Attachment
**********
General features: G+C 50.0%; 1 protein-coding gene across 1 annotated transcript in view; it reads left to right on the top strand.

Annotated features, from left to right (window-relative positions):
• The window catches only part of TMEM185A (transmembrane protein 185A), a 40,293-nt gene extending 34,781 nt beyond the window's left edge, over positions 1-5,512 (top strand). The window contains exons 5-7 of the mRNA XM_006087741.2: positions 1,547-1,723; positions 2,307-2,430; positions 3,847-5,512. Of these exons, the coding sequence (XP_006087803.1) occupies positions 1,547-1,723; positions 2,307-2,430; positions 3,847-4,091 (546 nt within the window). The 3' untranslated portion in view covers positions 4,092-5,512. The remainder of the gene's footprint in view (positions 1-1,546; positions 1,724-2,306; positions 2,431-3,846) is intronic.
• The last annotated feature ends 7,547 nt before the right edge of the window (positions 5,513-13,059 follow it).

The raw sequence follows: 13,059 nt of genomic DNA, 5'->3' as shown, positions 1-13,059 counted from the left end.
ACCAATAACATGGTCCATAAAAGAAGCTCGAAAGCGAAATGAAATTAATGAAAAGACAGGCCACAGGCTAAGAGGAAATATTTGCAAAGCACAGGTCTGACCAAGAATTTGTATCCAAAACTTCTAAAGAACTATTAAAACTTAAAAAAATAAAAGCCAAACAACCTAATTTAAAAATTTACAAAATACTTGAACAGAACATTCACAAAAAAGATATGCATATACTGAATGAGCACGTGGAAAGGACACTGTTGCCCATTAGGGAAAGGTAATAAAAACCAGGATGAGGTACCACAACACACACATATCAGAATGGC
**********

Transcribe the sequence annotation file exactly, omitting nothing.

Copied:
General features: G+C 50.0%; 1 protein-coding gene across 1 annotated transcript in view; it reads left to right on the top strand.

Annotated features, from left to right (window-relative positions):
• The window catches only part of TMEM185A (transmembrane protein 185A), a 40,293-nt gene extending 34,781 nt beyond the window's left edge, over positions 1-5,512 (top strand). The window contains exons 5-7 of the mRNA XM_006087741.2: positions 1,547-1,723; positions 2,307-2,430; positions 3,847-5,512. Of these exons, the coding sequence (XP_006087803.1) occupies positions 1,547-1,723; positions 2,307-2,430; positions 3,847-4,091 (546 nt within the window). The 3' untranslated portion in view covers positions 4,092-5,512. The remainder of the gene's footprint in view (positions 1-1,546; positions 1,724-2,306; positions 2,431-3,846) is intronic.
• The last annotated feature ends 7,547 nt before the right edge of the window (positions 5,513-13,059 follow it).

The raw sequence follows: 13,059 nt of genomic DNA, 5'->3' as shown, positions 1-13,059 counted from the left end.
ACCAATAACATGGTCCATAAAAGAAGCTCGAAAGCGAAATGAAATTAATGAAAAGACAGGCCACAGGCTAAGAGGAAATATTTGCAAAGCACAGGTCTGACCAAGAATTTGTATCCAAAACTTCTAAAGAACTATTAAAACTTAAAAAAATAAAAGCCAAACAACCTAATTTAAAAATTTACAAAATACTTGAACAGAACATTCACAAAAAAGATATGCATATACTGAATGAGCACGTGGAAAGGACACTGTTGCCCATTAGGGAAAGGTAATAAAAACCAGGATGAGGTACCACAACACACACATATCAGAATGGC